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Proving the reciprocal relation between partial derivatives

  1. Mar 9, 2015 #1
    If three variables [itex]x,y[/itex] and [itex]z[/itex] are related via some condition that can be expressed as $$F(x,y,z)=constant$$ then the partial derivatives of the functions are reciprocal, e.g. $$\frac{\partial x}{\partial y}=\frac{1}{\frac{\partial y}{\partial x}}$$ Is the correct way to prove this the following.

    As [itex]x,y[/itex] and [itex]z[/itex] are related by [itex]F(x,y,z)=constant[/itex], at most only two of the variables can be independent (as the third can be expressed in terms of the other two). Consider the differentials $$dx=\frac{\partial x}{\partial y}dy+\frac{\partial x}{\partial z}dz$$ $$dy=\frac{\partial y}{\partial x}dx+\frac{\partial y}{\partial z}dz$$
    Substituting the second expression into the first gives $$dx=\frac{\partial x}{\partial y}\left(\frac{\partial y}{\partial x}dx+\frac{\partial y}{\partial z}dz\right)+\frac{\partial x}{\partial z}dz \\ \Rightarrow\;\;\left(1-\frac{\partial x}{\partial y}\frac{\partial y}{\partial x}\right)dx=\left(\frac{\partial x}{\partial y}\frac{\partial y}{\partial z}+\frac{\partial x}{\partial z}\right)dz$$

    Now, we choose [itex]x[/itex] and [itex]z[/itex] to be the independent variables, and as such, for this equality to be true [itex]\forall\; x,z[/itex] it must be that the terms in the brackets vanish identically. We see then, from the left-hand side of the equality, that $$\left(1-\frac{\partial x}{\partial y}\frac{\partial y}{\partial x}\right)=0\;\;\Rightarrow\;\;\frac{\partial x}{\partial y}=\frac{1}{\frac{\partial y}{\partial x}}$$ and from the right-hand side $$\left(\frac{\partial x}{\partial y}\frac{\partial y}{\partial z}+\frac{\partial x}{\partial z}\right)=0\;\;\Rightarrow\;\;\frac{\partial x}{\partial y}\frac{\partial y}{\partial z}=-\frac{\partial x}{\partial z}$$ and hence together this gives the relation $$\frac{\partial x}{\partial y}\frac{\partial y}{\partial z}\frac{\partial z}{\partial x}=-1.$$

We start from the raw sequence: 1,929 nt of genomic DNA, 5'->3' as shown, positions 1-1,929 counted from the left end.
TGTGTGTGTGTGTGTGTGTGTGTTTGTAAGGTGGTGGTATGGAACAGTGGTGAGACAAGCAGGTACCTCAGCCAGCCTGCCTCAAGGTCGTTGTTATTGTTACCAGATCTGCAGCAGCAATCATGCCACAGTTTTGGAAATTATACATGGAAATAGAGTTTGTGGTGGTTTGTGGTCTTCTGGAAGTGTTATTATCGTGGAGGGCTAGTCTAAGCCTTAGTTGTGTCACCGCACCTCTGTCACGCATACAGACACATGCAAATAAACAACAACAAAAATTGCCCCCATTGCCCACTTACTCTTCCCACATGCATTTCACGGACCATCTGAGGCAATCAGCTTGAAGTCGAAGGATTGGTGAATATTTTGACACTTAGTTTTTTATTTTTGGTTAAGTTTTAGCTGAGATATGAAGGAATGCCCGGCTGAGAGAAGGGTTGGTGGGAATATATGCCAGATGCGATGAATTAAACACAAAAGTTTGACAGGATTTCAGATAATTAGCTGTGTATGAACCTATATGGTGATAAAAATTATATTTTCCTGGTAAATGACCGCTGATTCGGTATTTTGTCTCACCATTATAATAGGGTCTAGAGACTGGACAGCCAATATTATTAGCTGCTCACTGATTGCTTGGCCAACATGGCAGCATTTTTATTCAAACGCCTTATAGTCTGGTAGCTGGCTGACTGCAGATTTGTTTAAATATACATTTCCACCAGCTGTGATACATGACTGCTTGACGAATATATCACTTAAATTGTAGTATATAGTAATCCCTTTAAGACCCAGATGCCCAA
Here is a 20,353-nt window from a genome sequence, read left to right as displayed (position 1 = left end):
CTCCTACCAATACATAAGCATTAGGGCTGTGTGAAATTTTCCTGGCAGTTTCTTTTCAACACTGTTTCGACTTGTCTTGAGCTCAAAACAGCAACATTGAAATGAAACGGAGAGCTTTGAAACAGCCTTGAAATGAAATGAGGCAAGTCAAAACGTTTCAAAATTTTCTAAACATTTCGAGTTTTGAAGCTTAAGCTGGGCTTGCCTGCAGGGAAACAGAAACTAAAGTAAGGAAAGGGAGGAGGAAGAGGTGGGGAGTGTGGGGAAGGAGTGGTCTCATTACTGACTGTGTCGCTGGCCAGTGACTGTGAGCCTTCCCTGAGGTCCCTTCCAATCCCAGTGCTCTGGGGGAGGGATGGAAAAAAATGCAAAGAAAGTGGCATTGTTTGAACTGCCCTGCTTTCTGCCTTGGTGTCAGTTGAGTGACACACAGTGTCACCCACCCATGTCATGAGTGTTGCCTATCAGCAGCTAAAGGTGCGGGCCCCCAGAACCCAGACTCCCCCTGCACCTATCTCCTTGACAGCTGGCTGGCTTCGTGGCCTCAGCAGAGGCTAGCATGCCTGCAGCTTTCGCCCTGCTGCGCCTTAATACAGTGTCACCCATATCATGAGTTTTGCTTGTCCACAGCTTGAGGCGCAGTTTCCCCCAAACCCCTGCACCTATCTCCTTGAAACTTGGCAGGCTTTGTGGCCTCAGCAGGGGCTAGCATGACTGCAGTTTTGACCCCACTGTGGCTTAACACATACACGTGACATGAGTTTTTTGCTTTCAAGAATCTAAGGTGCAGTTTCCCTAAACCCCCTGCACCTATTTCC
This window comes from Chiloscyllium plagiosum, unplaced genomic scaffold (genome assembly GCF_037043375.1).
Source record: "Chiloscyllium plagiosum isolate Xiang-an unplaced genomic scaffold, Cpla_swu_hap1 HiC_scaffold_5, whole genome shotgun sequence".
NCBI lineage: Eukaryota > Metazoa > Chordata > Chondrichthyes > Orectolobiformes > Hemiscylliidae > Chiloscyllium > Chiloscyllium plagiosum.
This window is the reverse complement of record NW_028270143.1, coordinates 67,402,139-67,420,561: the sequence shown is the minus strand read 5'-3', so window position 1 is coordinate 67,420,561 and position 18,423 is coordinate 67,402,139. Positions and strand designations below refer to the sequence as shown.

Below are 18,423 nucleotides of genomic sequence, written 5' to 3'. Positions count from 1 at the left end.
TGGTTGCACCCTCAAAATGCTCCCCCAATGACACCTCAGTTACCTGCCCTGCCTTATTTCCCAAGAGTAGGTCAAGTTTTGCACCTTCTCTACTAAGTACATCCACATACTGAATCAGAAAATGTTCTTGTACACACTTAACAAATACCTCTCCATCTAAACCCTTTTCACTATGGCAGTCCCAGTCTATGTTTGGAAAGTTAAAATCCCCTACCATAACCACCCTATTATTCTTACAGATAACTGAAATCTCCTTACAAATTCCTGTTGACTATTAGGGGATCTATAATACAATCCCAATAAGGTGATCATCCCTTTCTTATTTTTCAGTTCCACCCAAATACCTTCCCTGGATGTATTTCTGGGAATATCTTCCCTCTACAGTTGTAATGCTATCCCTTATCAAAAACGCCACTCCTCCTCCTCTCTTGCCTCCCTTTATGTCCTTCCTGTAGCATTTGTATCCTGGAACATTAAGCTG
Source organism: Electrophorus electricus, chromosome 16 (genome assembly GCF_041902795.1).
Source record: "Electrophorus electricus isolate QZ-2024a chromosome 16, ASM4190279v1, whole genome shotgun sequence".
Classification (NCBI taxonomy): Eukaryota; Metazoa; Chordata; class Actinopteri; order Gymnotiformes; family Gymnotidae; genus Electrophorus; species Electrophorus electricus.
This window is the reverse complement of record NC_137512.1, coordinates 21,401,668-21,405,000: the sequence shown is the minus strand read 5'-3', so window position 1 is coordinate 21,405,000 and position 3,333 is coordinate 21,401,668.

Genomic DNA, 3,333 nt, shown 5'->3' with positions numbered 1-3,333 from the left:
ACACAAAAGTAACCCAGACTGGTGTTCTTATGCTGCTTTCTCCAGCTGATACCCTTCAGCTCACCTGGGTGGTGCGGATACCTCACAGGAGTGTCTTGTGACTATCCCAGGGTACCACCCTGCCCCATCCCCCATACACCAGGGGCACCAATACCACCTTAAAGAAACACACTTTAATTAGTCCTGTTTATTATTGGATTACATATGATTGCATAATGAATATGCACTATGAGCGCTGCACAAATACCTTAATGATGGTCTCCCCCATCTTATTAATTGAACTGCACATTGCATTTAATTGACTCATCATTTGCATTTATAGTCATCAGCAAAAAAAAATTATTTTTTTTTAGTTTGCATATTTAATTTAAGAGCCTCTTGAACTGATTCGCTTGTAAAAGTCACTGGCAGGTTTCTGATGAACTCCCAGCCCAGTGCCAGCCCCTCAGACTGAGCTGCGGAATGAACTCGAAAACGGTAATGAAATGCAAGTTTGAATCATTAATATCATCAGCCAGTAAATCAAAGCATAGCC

Last edited: Mar 9, 2015
  2. jcsd
  3. Mar 14, 2015 #2
    Thanks for the post! This is an automated courtesy bump. Sorry you aren't generating responses at the moment. Do you have any further information, come to any new conclusions or is it possible to reword the post?
  4. Mar 17, 2015 #3
    You should just use implicit function theorem here. You calculations are too complicated, and I do not see an easy way to justify them. In particular the phrase "at most only two of the variables can be independent" is too vague.

    To be rigorous one should work in terms of functions and not variables.

    The implicit function theorem gives you that if at some point ##F_x(x,y,z)\ne 0## then in a neighborhood of this point ##x## can be expressed in terms of ##y## and ##z##. Writing $$F(x(y,z),y,z)=C$$ and taking partial with respect to ##y## you get using chain rule that
    $$F_x \frac{\partial x}{\partial y} + F_y =0,$$ so $$\frac{\partial x}{\partial y} = - F_y/F_x$$ Similarly $$\frac{\partial y}{\partial x} = - F_x/F_y,$$ and you get reciprocity. Your last identity also can be easily obtained this way (it holds when all 3 partials ##F_x##, ##F_y## and ##F_z## are non-zero).
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